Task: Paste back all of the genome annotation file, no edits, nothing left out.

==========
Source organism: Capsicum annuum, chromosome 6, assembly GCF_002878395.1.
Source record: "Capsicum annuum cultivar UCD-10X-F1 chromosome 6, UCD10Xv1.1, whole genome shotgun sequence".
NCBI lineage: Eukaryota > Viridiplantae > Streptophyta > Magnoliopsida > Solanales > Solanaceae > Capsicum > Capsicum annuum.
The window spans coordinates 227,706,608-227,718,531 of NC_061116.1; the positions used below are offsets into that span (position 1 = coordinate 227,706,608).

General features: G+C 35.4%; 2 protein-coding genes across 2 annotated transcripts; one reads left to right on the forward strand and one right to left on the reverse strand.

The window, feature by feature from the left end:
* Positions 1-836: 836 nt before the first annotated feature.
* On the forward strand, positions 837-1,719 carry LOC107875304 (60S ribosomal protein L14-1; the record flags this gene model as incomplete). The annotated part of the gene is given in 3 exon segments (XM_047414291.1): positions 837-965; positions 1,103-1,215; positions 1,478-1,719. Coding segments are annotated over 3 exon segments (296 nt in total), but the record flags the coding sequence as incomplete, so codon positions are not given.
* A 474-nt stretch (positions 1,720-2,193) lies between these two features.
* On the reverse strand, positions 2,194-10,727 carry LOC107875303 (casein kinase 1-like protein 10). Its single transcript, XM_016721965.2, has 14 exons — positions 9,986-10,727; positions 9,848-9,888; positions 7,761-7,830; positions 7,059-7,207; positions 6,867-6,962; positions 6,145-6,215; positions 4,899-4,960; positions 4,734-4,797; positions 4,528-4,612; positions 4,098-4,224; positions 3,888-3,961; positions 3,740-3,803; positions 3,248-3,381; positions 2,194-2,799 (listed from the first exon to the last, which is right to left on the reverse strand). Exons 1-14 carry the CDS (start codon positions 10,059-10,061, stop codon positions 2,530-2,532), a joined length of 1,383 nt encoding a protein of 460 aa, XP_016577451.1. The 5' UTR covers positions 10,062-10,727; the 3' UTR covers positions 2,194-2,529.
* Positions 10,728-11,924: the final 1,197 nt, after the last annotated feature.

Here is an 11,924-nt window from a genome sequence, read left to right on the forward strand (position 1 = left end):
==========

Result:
Source organism: Capsicum annuum, chromosome 6, assembly GCF_002878395.1.
Source record: "Capsicum annuum cultivar UCD-10X-F1 chromosome 6, UCD10Xv1.1, whole genome shotgun sequence".
NCBI lineage: Eukaryota > Viridiplantae > Streptophyta > Magnoliopsida > Solanales > Solanaceae > Capsicum > Capsicum annuum.
The window spans coordinates 227,706,608-227,718,531 of NC_061116.1; the positions used below are offsets into that span (position 1 = coordinate 227,706,608).

General features: G+C 35.4%; 2 protein-coding genes across 2 annotated transcripts; one reads left to right on the forward strand and one right to left on the reverse strand.

The window, feature by feature from the left end:
* Positions 1-836: 836 nt before the first annotated feature.
* On the forward strand, positions 837-1,719 carry LOC107875304 (60S ribosomal protein L14-1; the record flags this gene model as incomplete). The annotated part of the gene is given in 3 exon segments (XM_047414291.1): positions 837-965; positions 1,103-1,215; positions 1,478-1,719. Coding segments are annotated over 3 exon segments (296 nt in total), but the record flags the coding sequence as incomplete, so codon positions are not given.
* A 474-nt stretch (positions 1,720-2,193) lies between these two features.
* On the reverse strand, positions 2,194-10,727 carry LOC107875303 (casein kinase 1-like protein 10). Its single transcript, XM_016721965.2, has 14 exons — positions 9,986-10,727; positions 9,848-9,888; positions 7,761-7,830; positions 7,059-7,207; positions 6,867-6,962; positions 6,145-6,215; positions 4,899-4,960; positions 4,734-4,797; positions 4,528-4,612; positions 4,098-4,224; positions 3,888-3,961; positions 3,740-3,803; positions 3,248-3,381; positions 2,194-2,799 (listed from the first exon to the last, which is right to left on the reverse strand). Exons 1-14 carry the CDS (start codon positions 10,059-10,061, stop codon positions 2,530-2,532), a joined length of 1,383 nt encoding a protein of 460 aa, XP_016577451.1. The 5' UTR covers positions 10,062-10,727; the 3' UTR covers positions 2,194-2,529.
* Positions 10,728-11,924: the final 1,197 nt, after the last annotated feature.

Here is an 11,924-nt window from a genome sequence, read left to right on the forward strand (position 1 = left end):